For any company, sliding from “innovative” to “mediocre” is a concern. This descent can be easy when cost becomes the primary focus.
While it is important to pay attention to the bottom line, it can also jeopardize so much more: like employee turnover, money, and even the company’s brand.
On an episode of IT Visionaries, we were fortunate enough to have Arvind KC – Chief Information Officer of Palantir – share his thoughts on fighting mediocrity, ensuring quality culture, and what it means to ‘taste the soup’.
Fostering Culture in IT
Culture is essential in any growing organization. Without it, employees will look elsewhere, and talent will be a challenge for any company’s hiring efforts. Especially when it comes to IT and the technology you’re providing – culture is of the utmost importance. KC mentions that technology has to be high quality no matter what.
“I strongly believe that most CIOs think about IT only in the lens of productivity and security. There’s a third dimension to it. If you think about a day in the life of any employee, almost everything that they do is through some aspect of technology. Technology is the interface for them to do work. And the moment you keep technology mediocre, then you’re sending a message that mediocrity is fine. The moment you keep technology as opaque, then you’re sending a message that transparency is not valued. If you keep it as anything less than world class, then you’re saying that we don’t value excellence over here. So IT has got this very frontal role in ensuring that through the experience of technology, the culture that is fostered in the company is what we want it to be.”
During KC’s time at Facebook, he learned a lot about quality and being connected to the mission of the company. KC shared with us the three things that Palantir does to make sure that their quality of work is always of the highest standard.
“At Palantir, we do three things to keep this top and center. The first is you got to be very deliberate in your hiring. The moment you are going to hire for quantity – by default – you’re compromising quality. We’re super thoughtful about who we hire, and why we hire. And we like small teams that have a significant impact, as opposed to like large armies of people. One of the things I often bring up in interviews is asking people for examples where they’ve had an enormous impact or success because that gives me a view into what excellence means for them.”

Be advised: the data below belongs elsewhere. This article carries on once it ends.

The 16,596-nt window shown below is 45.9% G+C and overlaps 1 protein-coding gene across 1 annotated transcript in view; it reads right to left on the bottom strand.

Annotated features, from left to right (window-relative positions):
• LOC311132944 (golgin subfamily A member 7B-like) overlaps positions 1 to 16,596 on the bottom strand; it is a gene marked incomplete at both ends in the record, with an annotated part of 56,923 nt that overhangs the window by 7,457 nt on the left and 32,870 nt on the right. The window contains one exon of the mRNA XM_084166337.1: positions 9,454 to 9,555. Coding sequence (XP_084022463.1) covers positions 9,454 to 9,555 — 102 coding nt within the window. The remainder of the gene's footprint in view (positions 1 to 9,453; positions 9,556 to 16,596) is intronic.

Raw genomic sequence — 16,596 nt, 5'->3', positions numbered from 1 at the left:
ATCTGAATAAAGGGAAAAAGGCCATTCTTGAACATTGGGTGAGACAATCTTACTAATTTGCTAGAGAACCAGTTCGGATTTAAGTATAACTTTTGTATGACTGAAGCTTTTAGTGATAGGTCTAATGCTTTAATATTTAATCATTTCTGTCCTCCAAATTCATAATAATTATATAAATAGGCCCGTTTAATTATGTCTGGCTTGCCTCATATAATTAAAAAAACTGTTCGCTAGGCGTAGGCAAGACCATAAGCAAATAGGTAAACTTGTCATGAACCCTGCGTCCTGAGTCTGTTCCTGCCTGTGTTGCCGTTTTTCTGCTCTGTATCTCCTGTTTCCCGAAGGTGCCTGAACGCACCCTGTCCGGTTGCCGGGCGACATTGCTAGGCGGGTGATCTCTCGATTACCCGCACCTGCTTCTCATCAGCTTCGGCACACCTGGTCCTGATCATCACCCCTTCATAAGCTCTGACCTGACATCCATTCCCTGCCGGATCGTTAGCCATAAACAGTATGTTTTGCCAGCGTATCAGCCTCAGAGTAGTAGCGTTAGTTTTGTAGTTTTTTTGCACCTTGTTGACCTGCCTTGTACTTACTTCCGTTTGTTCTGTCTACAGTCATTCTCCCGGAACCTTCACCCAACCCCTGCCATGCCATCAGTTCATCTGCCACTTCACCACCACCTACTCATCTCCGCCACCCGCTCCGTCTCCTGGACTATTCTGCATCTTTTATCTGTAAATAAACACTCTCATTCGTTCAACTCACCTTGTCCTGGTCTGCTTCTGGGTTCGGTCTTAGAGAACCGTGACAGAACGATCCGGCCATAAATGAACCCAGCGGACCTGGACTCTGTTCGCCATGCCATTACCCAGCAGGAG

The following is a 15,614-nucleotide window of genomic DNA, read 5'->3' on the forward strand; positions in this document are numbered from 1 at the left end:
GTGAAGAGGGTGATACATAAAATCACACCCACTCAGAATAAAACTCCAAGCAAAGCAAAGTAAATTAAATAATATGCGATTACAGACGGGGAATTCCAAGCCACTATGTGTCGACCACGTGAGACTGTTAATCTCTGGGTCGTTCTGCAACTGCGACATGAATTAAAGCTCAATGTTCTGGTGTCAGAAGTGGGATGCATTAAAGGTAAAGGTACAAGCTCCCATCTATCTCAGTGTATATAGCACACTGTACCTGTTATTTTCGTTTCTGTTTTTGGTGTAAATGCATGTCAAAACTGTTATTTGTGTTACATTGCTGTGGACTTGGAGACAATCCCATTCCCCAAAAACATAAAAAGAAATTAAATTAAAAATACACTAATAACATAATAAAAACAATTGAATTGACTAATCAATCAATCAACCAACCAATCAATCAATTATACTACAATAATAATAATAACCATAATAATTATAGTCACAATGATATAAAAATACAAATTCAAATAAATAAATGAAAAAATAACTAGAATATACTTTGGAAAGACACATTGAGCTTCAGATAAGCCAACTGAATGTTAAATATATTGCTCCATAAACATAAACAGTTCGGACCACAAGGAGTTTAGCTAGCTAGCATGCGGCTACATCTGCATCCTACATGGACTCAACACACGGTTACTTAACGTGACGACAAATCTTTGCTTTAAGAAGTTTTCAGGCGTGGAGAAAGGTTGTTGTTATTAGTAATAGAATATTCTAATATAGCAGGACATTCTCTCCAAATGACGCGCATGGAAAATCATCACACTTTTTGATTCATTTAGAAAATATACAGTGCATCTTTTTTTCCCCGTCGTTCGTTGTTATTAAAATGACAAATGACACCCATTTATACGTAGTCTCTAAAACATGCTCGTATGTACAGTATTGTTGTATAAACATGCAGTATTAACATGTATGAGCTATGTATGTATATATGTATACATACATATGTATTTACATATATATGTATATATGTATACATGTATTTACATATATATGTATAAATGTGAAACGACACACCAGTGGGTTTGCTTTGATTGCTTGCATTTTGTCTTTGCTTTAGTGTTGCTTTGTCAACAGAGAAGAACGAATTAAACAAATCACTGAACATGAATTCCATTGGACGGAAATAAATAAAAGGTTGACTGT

“The second thing we do is compare ourselves to we were the year before in addition to comparing ourselves to external data points. If we distinguish ourselves as an IT organization – how many blog posts are we writing, and how many are of really high quality? How many projects are we doing that can be open source and are open source? And how many people are following that repository, or using that code, or checking in? Those are all external metrics we use for building a reference arc.”
“The third thing we do is embrace self-reflection. We often pause and say ‘Where are we? What are we doing? Well, what are we not doing?’ As a real simple example, recently, we felt that –in the pursuit of crushing technical debt – we lost a little bit of sight of helping customers in some areas. And now we are re-focusing on putting the customer first. So, this combination of: hire for excellence, set a multiple reference arc, and reflection has helped us fight mediocrity.”
Tasting the Soup
This is a phrase KC heard from one of Palantir’s leaders, Shyam Sankar. KC promotes the idea of good leadership being the ability to do deep dives and have a firsthand experience of either what your customers are having with your product, and how your employees are experiencing their work.
“Tasting the soup is a phrase used by one of our leaders, Shyam Sankar. And the idea is that to be a good leader, you need to have the ability to go deep. Every once in a while, taste the soup so the experience that you have is firsthand. There are a couple of aspects of leadership: The one aspect of leadership that’s talked a lot about it is we need to enable people who are in the trenches and ensure that they are successful. Tasting the soup embodies the idea that says: we need to be in the trenches. That’s like very much relevant to our DNA at Palantir. That is what causes us to learn from first principles – and it’s the firsthand experience we pull from when we make changes.”
You can check out the full episodes and show notes from KC’s interview right here.